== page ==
Animal bites are a fairly common and expensive injury in the United States, affecting about 1.5 per cent of the population and costing over $850 million annually to treat. Dog bites are most common, followed by cats, and humans. Because of the complexity of anatomical structures in our hands and because of the high risk of infection associated with bites, a seemingly small bite can quickly become a big deal.
Bite wounds are very prone to infection due to the high amount of bacteria present in mouths. Each mammal presents a different prevalent strain of bacteria, each which can cause different problems. The type of wound caused by a bite also comes in to play. For instance, a bite from a German Shepard may cause more trauma, but a cat bite can easily puncture to the bone, which could lead to easier spread of infection. Human bites are notorious for having a high rate of infection from all of the bacteria present in the human mouth.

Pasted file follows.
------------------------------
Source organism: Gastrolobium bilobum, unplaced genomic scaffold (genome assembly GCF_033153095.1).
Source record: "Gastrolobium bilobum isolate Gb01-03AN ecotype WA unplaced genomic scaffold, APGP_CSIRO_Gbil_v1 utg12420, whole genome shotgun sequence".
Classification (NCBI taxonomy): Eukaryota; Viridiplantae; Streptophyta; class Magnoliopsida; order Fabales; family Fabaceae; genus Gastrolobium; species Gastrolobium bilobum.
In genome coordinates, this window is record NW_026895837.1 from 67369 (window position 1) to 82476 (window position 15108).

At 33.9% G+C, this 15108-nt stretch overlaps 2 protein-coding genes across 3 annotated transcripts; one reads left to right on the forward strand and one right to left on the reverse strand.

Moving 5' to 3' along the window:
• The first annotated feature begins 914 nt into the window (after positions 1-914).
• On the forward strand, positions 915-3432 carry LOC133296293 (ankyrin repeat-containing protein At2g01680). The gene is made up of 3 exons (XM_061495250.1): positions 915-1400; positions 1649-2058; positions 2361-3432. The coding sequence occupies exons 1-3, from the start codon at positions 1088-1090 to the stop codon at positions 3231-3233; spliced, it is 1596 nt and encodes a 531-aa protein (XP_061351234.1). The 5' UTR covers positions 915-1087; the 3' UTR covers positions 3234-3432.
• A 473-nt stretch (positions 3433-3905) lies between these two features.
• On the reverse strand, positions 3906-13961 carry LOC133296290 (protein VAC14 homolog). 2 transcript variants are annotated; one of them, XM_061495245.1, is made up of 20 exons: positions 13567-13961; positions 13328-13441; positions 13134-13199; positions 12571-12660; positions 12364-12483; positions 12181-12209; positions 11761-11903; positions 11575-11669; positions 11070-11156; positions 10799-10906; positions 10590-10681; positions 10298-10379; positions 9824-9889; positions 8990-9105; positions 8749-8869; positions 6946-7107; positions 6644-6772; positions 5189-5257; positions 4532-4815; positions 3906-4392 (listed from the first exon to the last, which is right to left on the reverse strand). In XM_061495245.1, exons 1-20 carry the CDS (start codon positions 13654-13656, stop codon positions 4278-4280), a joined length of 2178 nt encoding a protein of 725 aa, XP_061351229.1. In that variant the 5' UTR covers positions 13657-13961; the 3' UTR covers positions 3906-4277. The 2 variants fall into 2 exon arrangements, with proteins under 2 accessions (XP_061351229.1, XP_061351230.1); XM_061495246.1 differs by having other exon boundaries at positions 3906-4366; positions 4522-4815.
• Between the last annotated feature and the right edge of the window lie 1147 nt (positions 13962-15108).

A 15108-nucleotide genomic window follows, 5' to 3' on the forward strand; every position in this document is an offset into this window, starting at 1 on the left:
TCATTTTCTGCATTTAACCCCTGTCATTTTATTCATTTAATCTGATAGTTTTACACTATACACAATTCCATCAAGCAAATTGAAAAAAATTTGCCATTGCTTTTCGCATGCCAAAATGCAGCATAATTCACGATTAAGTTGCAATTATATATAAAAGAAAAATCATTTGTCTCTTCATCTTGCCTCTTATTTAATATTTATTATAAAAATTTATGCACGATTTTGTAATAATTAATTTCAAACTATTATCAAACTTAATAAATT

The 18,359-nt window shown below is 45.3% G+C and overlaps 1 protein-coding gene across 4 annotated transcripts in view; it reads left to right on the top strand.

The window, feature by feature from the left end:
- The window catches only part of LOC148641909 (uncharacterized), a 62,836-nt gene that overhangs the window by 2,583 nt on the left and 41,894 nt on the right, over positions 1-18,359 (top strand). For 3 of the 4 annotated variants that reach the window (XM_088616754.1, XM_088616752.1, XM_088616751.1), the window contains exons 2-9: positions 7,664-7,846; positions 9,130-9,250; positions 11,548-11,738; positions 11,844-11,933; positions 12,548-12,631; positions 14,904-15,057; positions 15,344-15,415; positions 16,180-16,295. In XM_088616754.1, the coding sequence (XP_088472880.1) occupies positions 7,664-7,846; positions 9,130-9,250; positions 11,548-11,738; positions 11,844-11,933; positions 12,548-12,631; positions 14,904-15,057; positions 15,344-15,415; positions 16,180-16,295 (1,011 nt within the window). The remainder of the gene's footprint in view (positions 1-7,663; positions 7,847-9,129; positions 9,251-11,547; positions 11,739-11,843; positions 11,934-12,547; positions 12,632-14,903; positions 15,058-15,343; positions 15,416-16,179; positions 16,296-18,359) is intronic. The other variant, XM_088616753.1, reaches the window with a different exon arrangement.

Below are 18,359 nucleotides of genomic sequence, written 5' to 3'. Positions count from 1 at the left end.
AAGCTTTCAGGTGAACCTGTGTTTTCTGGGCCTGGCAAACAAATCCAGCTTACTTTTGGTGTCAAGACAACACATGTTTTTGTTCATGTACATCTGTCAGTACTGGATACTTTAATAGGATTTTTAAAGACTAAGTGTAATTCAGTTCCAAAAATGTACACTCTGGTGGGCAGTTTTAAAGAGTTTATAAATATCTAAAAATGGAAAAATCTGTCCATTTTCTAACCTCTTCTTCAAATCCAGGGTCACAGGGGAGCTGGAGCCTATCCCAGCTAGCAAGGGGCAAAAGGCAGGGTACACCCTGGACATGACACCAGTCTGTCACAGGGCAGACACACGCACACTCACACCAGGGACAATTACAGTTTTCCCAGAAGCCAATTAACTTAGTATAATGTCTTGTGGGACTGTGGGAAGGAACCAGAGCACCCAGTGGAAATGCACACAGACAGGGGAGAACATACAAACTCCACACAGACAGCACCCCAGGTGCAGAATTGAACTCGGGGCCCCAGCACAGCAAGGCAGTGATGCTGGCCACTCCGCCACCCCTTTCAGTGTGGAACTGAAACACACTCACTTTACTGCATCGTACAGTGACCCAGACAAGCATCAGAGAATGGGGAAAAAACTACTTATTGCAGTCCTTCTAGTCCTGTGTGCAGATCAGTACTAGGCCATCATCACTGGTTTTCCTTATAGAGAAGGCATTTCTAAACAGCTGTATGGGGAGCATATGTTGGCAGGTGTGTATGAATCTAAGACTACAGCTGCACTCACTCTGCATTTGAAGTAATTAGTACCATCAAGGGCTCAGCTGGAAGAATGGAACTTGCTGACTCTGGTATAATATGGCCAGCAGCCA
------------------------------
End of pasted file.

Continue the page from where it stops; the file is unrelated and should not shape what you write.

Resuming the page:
Signs of infection can present up to 12 hours after a bite and include a reddening and warming of the skin, swelling, increasing pain and fever. Evaluation should include personal history, lab tests for infection, x-rays, and a thorough assessment of the wound. Treatment involves immediate antibiotics and a thorough wound cleansing to prevent further damage by infection. The amount of time between the bite and seeking treatment matters especially with hand injuries and the presence of infection.